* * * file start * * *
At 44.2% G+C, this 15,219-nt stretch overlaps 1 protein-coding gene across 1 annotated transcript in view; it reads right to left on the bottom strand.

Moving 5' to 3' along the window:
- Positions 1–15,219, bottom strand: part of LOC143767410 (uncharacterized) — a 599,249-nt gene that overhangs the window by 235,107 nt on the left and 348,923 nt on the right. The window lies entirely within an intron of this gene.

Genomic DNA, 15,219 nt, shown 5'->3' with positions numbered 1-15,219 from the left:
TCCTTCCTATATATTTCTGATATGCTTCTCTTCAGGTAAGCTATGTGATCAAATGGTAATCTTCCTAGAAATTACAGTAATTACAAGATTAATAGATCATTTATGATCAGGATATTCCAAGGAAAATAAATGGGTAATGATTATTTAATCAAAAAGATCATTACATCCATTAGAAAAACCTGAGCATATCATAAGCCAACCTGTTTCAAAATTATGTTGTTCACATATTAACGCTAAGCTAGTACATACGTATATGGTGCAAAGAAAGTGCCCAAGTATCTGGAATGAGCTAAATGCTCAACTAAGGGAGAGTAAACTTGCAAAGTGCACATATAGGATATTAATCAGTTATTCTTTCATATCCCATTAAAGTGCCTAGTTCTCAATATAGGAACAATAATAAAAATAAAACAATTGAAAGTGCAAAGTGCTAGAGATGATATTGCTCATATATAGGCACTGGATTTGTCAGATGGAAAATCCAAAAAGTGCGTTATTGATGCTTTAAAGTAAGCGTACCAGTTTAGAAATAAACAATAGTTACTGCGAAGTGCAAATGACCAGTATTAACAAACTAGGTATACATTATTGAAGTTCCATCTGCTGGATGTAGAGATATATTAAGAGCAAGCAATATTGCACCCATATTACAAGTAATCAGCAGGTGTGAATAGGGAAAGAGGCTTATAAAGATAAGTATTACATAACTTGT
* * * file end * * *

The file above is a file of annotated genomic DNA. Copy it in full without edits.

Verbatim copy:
At 44.2% G+C, this 15,219-nt stretch overlaps 1 protein-coding gene across 1 annotated transcript in view; it reads right to left on the bottom strand.

Moving 5' to 3' along the window:
- Positions 1–15,219, bottom strand: part of LOC143767410 (uncharacterized) — a 599,249-nt gene that overhangs the window by 235,107 nt on the left and 348,923 nt on the right. The window lies entirely within an intron of this gene.

Genomic DNA, 15,219 nt, shown 5'->3' with positions numbered 1-15,219 from the left:
TCCTTCCTATATATTTCTGATATGCTTCTCTTCAGGTAAGCTATGTGATCAAATGGTAATCTTCCTAGAAATTACAGTAATTACAAGATTAATAGATCATTTATGATCAGGATATTCCAAGGAAAATAAATGGGTAATGATTATTTAATCAAAAAGATCATTACATCCATTAGAAAAACCTGAGCATATCATAAGCCAACCTGTTTCAAAATTATGTTGTTCACATATTAACGCTAAGCTAGTACATACGTATATGGTGCAAAGAAAGTGCCCAAGTATCTGGAATGAGCTAAATGCTCAACTAAGGGAGAGTAAACTTGCAAAGTGCACATATAGGATATTAATCAGTTATTCTTTCATATCCCATTAAAGTGCCTAGTTCTCAATATAGGAACAATAATAAAAATAAAACAATTGAAAGTGCAAAGTGCTAGAGATGATATTGCTCATATATAGGCACTGGATTTGTCAGATGGAAAATCCAAAAAGTGCGTTATTGATGCTTTAAAGTAAGCGTACCAGTTTAGAAATAAACAATAGTTACTGCGAAGTGCAAATGACCAGTATTAACAAACTAGGTATACATTATTGAAGTTCCATCTGCTGGATGTAGAGATATATTAAGAGCAAGCAATATTGCACCCATATTACAAGTAATCAGCAGGTGTGAATAGGGAAAGAGGCTTATAAAGATAAGTATTACATAACTTGT